Watch CRISPR Do Its Thing

By Carl Engelking | November 15, 2017 4:14 pm

(Credit: Shibata et al/Nature Communications)

Forget about the generic stock art that shows scissors cutting chunks of DNA, because researchers have recorded actual video of CRISPR in action.

CRISPR is a powerful gene-editing tool that allows researchers to cut and paste snippets of DNA to make targeted changes to a living organism’s genome. It’s a method that’s fast and easy, and it has ushered in a new era of customized life.

Scientists have used the technique to breed mosquitoes that resistant to the malaria virus, develop treatments for muscular dystrophy, grow pig organs suitable for humans, cure blindness and invent new drugs—all this without ever actually seeing it in action.

But that all changed thanks to Japanese researcher Osamu Nureki, who, along with his colleagues, recorded video of CRISPR chopping a strand of DNA into two pieces. Nureki debuted the video in June before a crowd of scientists gathered for a conference in Big Sky, Montana. Scientists tend to mute their emotions when it comes to scrutinizing results in their field of study, but when Nureki hit play, gasps rippled through the crowd.

The researchers used a technique called high-speed atomic-force microscopy, which creates images using a tiny needle that slides back and forth over a microscopic object to infer its shape. The needle moves incredibly fast, making it possible to create rather fluid movies. They published complete details of their molecular cinematography in the journal Nature Communications.

The video is rather austere and blurry, but it’s easy to see the moment when that DNA strand breaks apart. And in its simplicity, there’s something incredibly profound. Right there, before our eyes, is how researchers are reengineering life, as we know it.

Before this video played, there was little doubt that CRISPR worked. Scientists didn’t need to see it, but there’s something extraordinary about bearing witness to something with our own eyes.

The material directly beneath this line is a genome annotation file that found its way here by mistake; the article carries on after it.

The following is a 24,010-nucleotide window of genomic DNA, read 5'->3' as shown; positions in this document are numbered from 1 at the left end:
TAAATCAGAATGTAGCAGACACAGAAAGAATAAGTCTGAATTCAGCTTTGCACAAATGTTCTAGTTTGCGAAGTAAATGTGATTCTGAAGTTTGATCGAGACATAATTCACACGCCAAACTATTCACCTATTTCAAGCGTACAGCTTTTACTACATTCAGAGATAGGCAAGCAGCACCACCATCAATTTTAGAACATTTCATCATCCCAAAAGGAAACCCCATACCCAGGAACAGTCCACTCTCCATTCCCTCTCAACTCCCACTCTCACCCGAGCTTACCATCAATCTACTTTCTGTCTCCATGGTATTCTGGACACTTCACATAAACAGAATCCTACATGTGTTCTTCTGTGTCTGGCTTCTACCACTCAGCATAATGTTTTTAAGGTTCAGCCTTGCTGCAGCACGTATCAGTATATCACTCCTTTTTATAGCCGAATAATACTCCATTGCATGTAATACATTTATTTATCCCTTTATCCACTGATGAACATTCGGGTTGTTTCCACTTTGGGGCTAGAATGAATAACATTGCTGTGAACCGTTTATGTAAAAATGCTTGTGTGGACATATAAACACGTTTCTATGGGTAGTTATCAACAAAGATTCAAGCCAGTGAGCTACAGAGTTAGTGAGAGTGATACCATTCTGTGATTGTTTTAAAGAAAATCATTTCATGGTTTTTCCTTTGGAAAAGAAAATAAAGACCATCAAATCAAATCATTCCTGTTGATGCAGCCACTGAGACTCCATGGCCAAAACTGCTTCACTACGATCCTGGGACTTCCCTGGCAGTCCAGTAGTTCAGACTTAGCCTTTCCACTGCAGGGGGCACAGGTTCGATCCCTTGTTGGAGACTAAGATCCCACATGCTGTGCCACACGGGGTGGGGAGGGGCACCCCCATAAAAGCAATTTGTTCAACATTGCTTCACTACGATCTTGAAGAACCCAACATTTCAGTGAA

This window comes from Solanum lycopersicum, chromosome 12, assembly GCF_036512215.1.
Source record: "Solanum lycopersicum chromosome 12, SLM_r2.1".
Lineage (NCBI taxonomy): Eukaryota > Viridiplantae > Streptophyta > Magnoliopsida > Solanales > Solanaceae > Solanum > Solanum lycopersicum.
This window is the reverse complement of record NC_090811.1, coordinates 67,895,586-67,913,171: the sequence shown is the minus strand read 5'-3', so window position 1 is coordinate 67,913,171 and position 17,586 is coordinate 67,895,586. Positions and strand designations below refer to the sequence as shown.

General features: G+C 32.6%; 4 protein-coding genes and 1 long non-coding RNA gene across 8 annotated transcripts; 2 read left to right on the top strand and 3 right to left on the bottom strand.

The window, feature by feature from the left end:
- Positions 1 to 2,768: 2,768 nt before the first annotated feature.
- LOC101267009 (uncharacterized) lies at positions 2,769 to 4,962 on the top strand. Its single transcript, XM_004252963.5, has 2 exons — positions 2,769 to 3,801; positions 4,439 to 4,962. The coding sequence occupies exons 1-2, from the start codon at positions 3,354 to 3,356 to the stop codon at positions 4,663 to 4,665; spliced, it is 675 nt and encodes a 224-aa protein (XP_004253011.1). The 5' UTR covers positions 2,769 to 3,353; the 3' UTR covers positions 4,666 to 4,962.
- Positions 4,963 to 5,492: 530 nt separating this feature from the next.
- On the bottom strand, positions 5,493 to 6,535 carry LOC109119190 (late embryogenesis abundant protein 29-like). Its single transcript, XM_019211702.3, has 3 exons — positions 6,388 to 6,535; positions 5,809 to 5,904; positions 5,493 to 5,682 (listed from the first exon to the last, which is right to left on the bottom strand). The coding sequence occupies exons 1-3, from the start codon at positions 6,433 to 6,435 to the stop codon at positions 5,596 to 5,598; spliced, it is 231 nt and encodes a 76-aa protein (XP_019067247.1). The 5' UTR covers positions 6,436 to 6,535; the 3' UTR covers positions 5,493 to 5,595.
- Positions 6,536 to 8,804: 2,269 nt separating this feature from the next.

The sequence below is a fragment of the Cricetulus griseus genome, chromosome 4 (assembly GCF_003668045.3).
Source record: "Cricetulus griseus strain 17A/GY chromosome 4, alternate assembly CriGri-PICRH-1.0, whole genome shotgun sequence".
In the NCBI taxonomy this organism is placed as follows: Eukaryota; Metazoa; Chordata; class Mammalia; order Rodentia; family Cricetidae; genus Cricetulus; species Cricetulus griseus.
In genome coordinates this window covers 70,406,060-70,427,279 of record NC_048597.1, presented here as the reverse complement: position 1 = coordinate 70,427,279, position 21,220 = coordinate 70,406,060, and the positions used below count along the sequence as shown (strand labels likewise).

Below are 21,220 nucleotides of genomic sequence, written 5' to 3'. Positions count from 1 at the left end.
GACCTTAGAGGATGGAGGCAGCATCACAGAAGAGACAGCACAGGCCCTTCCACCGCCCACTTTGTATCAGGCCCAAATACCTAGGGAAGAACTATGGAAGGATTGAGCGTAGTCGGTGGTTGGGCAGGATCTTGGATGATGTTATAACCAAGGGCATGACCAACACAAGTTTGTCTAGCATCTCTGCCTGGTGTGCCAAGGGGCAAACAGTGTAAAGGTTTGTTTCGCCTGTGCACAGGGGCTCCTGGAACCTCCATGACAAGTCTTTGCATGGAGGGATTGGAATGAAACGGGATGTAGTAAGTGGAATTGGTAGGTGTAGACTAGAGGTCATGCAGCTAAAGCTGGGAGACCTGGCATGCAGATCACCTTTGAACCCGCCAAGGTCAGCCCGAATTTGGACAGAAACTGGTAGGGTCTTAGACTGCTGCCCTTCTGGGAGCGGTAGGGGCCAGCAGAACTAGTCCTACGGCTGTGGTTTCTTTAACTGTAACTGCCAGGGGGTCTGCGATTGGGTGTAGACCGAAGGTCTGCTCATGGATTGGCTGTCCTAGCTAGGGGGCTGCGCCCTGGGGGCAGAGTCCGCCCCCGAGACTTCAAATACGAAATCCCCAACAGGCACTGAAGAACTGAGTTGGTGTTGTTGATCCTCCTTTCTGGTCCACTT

CATEGORIZED UNDER: Living World, top posts
MORE ABOUT: genetics
  • sgelman55

    This isn’t cool you trying to hype up gmos doesn’t make it cool either playing god is a disgusting act and you people are poisoning the entire human race with your mutant frankenfood

    • phobius


      • sgelman55

        Facts are facts even if they are funny. Why do you think Monsanto is being sued for glyphosate causing cancer yet continue to dous the food supply in it…sick and twisted

        • phobius

          you need to distinguish between science, and bad applications of science

          If not, you’re likely to just come off as a loon, and potentially alienate people whom might otherwise support the same causes as you

          For any decent invention, there are people working out ways to misuse it – but there’s a reason we don’t just ban every scientific advance just to spite those bad eggs

          • StanChaz

            Yeah, the reason is that someone with deep pockets is usually already trying to militarize it.
            Science versus its applications? A false duality. What if it’s a scientific advance that’s amazing or useful in some respects but also has the potential to truly hurt or destroy humanity if it gets into the “wrong” hands? Like splitting the atom, only on a much greater scale. Would you then arrogantly gamble with our collective future in the name of “scientific freedom”? Can we always trust the powers that be, those in control, to be the good guys – and wise? Witness the dangerous debacle of Trump, or irresponsible corporations whose only interest is the quick buck. We need to carefully & cautiously monitor all the genies in the bottle of Science lest they run amok…

  • L. Gibb

    I cannot believe some of the negative comments but, then again, I’m sure there were such against the smallpox vaccine. “Playing God” is such a stupid concept. Imagine being able to “snip” out the genes causing cancer and replace them with “normal” ones. This is the most exciting advancement in science since ….. ever.

  • tony

    Come on God, admit you don’t exist.

  • Sheila Lockwood

    I participated in a number of Post-grad Genomics courses within the past year and find the discoveries and technology amazing but emphasis throughout the course was the importance of ethical considerations and the need to protect from all forms exploitation for profit


Discover's Newsletter

Sign up to get the latest science news delivered weekly right to your inbox!


See More

Collapse bottom bar